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Chatting about Twice-Exceptionality with A Speech and Language Pathologist

Updated: Apr 4

‘Sally’ (not her real name) is a Speech and Language Pathologist (SLP) in the San Francisco Bay Area. Sally and I got to know each other a few months before the pandemic. My autistic son was getting SLP services through his homeschooling charter, which it outsourced to a third-party. Since the services were provided to him only during the school year, every year he would be assigned a new SLP because in the summer his time slot would be taken by somebody else outside of the charter. That year Sally became my son’s new SLP, and soon enough it seemed like something finally clicked: we finally met someone who was on the same page with our own philosophy and who was able to find the right approach to engage our son. We liked Sally so much that even when she decided to leave to establish her private practice, we followed. And even though my son graduated from speech therapy several months ago, we keep in touch.


When Sally starts working with a new client, she begins by studying the recommendations provided by other assessors who have worked with this child previously. These recommendations might include things such as a need for sensory support, movement breaks, accommodations for testing time and testing environments, or daily check-ins to help the student understand their emotional state. Sally thinks that it is critical to share these recommendations with the child to help them become more aware of their needs. They need to be able to discover for themselves that, for example, a movement break really does make them feel better. Otherwise, when they become dysregulated, they run the risk of not knowing what to do to prevent their distress. 


According to Sally, the number one thing that helps twice-exceptional kids in any environment – be it at school or at home – is building trust and relationships, especially when it comes to asking 2e children to do tasks. Twice-exceptional students in general often don’t feel understood and believed due to the dichotomy of having both strengths and needs. Sally emphasizes that in order for emotional check-ins to be successful, they must be conducted by trusted individuals with whom a student has a positive relationship.  Otherwise it can backfire, especially when the check-in is done by someone who is putting a lot of demands on the student or doesn’t treat them very kindly. Similarly, outside of school, it is important for the child to have a safe space to calm down free of additional expectations on them after an already exhausting day at school.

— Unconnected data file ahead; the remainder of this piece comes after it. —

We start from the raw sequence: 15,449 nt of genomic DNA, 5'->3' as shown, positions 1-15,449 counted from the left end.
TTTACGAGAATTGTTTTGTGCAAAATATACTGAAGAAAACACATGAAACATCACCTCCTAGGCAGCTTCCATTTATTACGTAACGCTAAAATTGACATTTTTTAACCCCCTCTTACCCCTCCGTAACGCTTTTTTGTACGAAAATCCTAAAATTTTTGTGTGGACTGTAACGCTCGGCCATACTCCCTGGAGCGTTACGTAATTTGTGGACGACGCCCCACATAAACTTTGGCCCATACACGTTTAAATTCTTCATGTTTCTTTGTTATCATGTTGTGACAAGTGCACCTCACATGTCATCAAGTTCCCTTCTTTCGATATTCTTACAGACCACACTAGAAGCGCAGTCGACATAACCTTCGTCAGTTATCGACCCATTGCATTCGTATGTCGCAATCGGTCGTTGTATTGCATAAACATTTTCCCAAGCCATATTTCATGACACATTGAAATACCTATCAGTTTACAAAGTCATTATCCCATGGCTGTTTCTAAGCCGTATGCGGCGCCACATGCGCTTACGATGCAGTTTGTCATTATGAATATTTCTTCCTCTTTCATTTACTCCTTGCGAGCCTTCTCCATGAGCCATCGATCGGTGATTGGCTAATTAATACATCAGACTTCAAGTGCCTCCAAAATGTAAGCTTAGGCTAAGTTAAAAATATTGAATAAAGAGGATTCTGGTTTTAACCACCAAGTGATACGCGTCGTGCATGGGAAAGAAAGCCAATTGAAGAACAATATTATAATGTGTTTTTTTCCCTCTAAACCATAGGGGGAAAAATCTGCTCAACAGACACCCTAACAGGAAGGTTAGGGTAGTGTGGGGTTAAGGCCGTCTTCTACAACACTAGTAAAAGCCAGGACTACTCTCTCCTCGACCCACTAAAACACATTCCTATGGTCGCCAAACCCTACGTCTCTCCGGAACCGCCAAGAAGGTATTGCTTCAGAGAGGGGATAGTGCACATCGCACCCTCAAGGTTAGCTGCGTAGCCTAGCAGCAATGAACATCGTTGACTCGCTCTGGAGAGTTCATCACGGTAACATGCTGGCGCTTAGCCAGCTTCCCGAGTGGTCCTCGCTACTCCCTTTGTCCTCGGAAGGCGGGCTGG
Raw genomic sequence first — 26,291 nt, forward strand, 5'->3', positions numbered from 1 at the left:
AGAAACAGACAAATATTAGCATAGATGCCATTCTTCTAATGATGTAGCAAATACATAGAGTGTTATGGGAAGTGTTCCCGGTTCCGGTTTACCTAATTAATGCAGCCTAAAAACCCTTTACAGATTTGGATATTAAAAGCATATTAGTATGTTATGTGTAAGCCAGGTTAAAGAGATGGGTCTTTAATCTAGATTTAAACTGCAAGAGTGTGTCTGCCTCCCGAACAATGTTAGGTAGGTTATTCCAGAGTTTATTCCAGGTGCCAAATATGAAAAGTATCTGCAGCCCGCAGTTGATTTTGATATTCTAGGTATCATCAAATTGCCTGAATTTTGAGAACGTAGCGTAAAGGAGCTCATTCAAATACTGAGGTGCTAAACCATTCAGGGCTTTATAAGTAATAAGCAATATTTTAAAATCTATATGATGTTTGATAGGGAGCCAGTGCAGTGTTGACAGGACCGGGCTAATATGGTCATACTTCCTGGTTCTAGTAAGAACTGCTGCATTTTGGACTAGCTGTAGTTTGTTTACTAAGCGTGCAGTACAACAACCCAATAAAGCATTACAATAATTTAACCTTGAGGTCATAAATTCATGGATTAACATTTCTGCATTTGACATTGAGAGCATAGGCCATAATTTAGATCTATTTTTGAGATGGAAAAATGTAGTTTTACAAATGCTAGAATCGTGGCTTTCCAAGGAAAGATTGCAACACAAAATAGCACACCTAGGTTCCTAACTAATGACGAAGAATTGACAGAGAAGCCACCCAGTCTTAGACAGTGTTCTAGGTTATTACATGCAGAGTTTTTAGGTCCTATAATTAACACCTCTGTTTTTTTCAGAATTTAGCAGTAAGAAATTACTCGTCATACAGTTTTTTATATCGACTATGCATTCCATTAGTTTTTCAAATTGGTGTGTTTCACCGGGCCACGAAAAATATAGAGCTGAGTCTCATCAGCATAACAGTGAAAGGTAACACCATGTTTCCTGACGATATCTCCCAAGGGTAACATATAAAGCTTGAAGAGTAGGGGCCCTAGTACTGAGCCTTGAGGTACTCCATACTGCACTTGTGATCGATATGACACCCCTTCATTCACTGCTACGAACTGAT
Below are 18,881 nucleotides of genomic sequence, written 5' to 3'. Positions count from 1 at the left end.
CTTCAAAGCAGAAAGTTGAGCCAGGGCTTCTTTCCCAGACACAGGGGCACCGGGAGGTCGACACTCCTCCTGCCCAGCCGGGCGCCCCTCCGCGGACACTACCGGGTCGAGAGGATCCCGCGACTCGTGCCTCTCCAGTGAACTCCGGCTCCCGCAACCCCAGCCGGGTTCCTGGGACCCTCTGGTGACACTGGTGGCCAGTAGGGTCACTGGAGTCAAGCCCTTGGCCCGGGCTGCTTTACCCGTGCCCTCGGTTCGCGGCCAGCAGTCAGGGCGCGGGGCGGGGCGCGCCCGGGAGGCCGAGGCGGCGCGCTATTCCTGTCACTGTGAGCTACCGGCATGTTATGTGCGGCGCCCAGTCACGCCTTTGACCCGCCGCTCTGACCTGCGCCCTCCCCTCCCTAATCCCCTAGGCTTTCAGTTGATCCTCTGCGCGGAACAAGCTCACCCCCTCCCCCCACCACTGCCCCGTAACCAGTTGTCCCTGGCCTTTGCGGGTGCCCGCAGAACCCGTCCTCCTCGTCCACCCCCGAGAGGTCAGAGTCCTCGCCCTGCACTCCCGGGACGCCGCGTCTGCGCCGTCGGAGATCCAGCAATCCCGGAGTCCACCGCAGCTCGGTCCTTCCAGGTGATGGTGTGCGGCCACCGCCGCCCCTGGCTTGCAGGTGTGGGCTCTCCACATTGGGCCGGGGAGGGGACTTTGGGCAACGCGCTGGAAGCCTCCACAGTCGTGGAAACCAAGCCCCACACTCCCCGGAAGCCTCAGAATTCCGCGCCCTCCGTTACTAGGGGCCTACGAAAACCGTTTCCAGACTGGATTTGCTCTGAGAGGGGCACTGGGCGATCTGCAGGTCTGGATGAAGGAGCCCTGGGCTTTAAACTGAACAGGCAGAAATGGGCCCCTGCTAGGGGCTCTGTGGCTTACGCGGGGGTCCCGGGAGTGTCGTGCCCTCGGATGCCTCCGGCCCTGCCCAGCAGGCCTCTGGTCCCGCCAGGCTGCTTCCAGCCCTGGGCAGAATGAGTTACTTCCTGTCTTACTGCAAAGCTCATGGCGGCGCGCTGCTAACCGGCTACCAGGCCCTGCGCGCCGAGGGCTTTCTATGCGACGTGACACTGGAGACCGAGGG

Unfortunately, Sally does not often feel positively about her clients’ ability to thrive at school. Instead, she sees a lot of school trauma. In order to put it behind them, her clients need time to repair and heal before they can have any success in the school setting. This is what homeschoolers call “deschooling” – a time to pause, heal, reset, regroup, and recover before going forward. The recommended rule of thumb is one month for every year the child spent in their previous school environment. 


Sally has experience working both at a school district and in her private practice, and according to her these environments are vastly different. She is convinced that nontraditional schooling and homeschooling are the best educational environments that can support most 2e learners at present. In fact, the more frustrated she gets with how traditional public schools operate, the more convinced she becomes that nontraditional schooling and homeschooling is a great educational environment for all learners, 2e or otherwise. In Sally’s experience, traditional schools embrace the right ideas on paper, but do not know how to implement them in reality due to lack of understanding, training, and resources. It is not enough for the school to say that it embraces inclusion by moving all the students with Individualized Education Plans (IEPs) into the regular classroom without providing the right training for the teachers on how to implement and support inclusive strategies. As for the gifted schools, most of them in Sally’s area are not appropriate for twice-exceptional learners either, as they primarily cater to high-achieving compliant students or follow principles that go against the recommended practices for supporting twice-exceptional learners.